There are many positives and negatives, however if tests prove that it will not be beneficial to the company then it most likely will not proceed. But then it seems relatively unlikely that it won’t. When you look at the unmanned checkout populating the major retailers now, these are a drone of sorts – accept that the customer is doing the work; I wonder if some sort of discount should be applied when I scan my own items? The tests completed before these were brought into operation was, will the money we save on wages override the increase in theft (intentional or otherwise)?

When drones become an accepted part of society, the job sector that will have the highest attrition rate will be the transport industry. Being a delivery driver may become a thing of the past. The first to depart would be small parcel deliveries. Imagine this, letters are delivered by hand, our streets have been mapped and global positioning satellites are near pinpoint. It wouldn’t be that hard to take posties off their bikes and into a warehouse flying drones to deliver the mail. The jobs would still be there, up until the work becomes automated and a program takes over. If this all seems a bit far fetched – sorting of mail used to be done by hand, now a machine does most of the work.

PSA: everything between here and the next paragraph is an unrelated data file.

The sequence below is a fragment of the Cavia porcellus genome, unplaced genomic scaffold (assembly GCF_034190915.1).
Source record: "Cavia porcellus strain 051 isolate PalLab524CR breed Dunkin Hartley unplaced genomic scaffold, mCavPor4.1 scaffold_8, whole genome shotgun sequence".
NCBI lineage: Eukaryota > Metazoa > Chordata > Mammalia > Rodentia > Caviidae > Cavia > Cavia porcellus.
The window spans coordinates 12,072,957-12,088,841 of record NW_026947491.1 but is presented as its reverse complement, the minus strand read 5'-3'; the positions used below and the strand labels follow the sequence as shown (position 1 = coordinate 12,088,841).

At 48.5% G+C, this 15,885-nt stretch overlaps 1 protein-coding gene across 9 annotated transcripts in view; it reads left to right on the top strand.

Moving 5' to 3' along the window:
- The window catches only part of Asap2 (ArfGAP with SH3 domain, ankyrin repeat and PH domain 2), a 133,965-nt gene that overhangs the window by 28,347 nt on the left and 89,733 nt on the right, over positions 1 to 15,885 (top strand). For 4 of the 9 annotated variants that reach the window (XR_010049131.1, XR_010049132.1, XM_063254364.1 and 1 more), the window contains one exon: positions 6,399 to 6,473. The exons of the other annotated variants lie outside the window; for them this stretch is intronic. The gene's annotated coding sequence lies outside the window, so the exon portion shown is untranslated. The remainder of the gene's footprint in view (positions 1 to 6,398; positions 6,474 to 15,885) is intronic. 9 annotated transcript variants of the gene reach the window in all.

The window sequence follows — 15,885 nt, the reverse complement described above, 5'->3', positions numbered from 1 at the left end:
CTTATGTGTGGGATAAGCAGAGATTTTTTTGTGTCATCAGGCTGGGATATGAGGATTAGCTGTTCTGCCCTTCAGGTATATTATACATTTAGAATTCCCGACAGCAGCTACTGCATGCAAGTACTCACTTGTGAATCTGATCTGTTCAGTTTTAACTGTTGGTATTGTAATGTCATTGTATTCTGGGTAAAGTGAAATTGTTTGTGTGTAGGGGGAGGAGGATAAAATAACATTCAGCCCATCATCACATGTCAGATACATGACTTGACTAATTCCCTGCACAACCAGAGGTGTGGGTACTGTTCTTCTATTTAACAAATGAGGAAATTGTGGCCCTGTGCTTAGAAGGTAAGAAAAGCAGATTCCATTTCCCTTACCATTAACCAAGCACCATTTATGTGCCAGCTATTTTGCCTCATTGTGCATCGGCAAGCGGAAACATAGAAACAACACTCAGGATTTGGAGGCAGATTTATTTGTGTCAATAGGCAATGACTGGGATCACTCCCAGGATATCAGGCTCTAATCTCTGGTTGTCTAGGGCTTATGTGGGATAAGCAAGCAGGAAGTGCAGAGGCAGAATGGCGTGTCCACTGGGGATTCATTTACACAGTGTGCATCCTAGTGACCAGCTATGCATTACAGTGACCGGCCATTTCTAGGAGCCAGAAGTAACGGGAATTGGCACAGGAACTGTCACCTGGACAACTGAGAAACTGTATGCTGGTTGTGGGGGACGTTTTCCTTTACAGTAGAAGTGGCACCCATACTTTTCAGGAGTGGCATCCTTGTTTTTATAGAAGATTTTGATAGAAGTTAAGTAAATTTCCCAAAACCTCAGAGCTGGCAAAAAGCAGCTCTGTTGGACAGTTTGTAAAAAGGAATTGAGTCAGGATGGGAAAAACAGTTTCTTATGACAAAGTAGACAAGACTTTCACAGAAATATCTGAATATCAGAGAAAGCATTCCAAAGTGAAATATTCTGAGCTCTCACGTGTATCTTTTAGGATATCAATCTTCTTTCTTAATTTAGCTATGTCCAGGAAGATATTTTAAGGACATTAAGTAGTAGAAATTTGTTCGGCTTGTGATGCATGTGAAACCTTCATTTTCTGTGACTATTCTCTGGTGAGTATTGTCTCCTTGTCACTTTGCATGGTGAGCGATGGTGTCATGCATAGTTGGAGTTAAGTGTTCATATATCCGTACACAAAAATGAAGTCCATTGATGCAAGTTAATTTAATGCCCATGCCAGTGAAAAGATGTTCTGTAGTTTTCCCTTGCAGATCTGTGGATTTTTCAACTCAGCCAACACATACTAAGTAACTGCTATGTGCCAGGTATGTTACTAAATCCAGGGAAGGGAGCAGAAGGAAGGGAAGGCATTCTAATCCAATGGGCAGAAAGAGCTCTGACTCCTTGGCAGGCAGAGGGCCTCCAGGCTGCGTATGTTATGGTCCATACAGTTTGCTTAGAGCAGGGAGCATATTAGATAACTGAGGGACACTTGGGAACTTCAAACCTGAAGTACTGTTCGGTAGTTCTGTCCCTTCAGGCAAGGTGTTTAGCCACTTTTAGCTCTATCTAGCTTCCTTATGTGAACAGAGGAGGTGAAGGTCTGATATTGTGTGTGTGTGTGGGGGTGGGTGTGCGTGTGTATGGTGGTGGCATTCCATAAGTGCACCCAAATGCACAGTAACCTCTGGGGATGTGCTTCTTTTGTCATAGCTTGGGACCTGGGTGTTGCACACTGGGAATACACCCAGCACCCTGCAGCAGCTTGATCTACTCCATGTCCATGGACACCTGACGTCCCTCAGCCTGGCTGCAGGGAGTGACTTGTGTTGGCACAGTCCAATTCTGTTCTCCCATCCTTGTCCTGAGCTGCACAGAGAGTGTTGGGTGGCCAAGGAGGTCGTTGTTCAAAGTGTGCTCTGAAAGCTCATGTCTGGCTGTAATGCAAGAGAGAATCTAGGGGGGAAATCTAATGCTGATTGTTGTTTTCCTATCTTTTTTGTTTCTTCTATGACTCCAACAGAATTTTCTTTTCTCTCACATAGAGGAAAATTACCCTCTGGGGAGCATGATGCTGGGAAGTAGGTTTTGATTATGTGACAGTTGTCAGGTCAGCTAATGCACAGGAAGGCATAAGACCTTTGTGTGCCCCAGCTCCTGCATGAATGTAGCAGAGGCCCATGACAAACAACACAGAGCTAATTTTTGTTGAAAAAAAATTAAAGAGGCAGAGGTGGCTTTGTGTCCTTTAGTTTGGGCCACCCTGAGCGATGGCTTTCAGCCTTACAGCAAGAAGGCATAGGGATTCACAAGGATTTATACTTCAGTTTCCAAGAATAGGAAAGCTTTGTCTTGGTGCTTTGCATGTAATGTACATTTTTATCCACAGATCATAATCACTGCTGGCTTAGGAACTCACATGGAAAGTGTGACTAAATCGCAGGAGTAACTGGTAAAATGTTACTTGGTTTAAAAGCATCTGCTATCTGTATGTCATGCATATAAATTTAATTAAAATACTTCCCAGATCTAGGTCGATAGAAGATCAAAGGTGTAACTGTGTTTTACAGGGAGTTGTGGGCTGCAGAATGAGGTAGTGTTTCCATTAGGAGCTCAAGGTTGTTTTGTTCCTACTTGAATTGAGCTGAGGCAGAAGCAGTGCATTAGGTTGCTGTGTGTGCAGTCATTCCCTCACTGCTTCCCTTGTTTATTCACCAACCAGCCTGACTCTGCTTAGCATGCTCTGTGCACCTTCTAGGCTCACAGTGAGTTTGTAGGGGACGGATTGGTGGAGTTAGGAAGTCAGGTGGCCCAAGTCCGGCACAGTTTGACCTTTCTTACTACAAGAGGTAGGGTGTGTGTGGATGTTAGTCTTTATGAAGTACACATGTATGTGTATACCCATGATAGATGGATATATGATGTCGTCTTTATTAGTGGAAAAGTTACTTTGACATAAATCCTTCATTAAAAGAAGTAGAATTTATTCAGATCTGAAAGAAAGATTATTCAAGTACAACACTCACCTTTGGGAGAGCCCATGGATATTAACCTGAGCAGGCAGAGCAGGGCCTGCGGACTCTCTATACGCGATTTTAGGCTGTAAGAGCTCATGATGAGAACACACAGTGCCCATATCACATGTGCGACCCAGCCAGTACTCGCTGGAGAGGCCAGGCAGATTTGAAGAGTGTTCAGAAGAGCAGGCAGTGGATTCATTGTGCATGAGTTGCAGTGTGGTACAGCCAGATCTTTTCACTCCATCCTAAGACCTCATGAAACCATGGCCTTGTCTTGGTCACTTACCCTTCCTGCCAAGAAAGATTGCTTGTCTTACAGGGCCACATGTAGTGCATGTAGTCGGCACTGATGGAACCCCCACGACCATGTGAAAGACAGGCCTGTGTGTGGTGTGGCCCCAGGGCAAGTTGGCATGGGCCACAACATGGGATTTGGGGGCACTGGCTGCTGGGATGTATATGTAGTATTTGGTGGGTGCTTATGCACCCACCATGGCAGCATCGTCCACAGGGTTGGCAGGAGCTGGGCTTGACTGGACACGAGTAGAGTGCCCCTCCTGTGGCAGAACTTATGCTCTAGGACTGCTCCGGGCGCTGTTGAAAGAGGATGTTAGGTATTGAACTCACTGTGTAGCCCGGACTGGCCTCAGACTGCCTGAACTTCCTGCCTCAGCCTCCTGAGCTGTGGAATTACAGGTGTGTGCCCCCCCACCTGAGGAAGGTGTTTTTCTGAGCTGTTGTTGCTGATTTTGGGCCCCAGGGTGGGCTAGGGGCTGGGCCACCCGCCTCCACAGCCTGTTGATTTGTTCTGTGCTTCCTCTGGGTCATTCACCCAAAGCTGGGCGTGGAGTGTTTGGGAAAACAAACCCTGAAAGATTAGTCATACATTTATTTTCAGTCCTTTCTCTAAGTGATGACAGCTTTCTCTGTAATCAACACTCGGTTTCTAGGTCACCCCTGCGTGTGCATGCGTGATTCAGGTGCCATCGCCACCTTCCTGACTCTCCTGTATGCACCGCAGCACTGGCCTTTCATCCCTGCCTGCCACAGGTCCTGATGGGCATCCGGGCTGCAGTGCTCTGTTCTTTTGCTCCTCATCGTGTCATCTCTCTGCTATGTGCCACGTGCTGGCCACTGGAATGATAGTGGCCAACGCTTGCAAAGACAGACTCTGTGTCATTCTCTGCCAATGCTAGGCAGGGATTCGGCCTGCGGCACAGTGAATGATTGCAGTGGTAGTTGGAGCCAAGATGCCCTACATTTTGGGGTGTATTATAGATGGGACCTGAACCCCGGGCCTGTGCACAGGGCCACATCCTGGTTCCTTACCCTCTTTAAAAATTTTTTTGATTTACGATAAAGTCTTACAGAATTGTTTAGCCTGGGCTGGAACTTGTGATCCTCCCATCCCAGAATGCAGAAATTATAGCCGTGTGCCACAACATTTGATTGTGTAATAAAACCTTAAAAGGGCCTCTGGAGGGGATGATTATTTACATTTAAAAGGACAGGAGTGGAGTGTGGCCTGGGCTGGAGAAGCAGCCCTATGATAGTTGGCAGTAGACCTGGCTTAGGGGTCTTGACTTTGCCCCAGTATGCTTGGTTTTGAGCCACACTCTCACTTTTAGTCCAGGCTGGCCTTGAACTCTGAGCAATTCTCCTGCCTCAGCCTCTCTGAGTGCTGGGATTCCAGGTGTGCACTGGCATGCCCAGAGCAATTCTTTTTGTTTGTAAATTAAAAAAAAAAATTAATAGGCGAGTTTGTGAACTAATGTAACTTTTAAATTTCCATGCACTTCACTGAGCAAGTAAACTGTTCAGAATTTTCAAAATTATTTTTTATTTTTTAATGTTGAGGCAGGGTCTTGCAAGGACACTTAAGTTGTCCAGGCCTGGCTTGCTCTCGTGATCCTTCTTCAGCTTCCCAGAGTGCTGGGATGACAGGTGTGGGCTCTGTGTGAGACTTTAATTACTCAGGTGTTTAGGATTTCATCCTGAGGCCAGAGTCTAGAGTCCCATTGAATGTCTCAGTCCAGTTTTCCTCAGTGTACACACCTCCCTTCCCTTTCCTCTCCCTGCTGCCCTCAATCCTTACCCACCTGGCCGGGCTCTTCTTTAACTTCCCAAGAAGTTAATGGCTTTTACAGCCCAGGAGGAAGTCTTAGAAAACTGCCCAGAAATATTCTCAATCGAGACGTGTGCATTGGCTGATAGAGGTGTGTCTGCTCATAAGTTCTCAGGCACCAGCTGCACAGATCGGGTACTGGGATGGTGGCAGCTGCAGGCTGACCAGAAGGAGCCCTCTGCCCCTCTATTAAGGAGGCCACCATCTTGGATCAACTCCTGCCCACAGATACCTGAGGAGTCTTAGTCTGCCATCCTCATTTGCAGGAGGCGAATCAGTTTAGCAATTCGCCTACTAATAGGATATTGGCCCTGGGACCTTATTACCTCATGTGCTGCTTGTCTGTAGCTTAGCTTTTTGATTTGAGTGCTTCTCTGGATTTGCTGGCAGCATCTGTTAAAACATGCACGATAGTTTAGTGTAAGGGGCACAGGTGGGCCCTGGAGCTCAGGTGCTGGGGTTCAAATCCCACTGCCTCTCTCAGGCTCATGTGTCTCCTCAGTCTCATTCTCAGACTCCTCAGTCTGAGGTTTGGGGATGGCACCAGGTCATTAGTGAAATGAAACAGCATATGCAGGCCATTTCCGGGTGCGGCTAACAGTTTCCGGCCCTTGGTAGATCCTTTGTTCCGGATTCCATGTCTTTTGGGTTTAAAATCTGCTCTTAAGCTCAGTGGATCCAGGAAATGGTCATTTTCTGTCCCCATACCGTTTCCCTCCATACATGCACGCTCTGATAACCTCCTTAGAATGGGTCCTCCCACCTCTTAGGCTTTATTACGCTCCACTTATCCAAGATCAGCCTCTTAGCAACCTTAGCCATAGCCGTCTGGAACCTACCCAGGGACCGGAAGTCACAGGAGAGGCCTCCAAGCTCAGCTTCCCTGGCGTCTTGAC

I think it will be a few years away, when we see drones delivering the mail, sorting stock inventory or acting as cab drivers – for flying drones the noise would need to be sorted out. But if I could save $20 I know I’d be the first one to jump into the driver-less car, after all that is exactly how ride sharing services are crushing the taxi industry.

Title Image: Google Self Driving Car by Ben (2013)

How to Geocache

Geocaching is a global game of hide and seek. A geocache is a hidden container with a logbook that can be found using GPS coordinates. What I find most fascinating is that many geocaches have been ‘in the wild’ for up to seventeen years, and geocaching often leads to discovering interesting places that you never knew existed!

Cement Lounge – R.Williams 2017

Geocachers generally play the game the way they want to, but there are three main rules:

  • Don’t let anyone see you retrieve the cache
  • Put it back exactly where you found it
  • Sign the logbook and log it online

That is basically it, however there are many etiquette rules with geocaching. Some of these include:

  • Practice cache in trash out (CITO)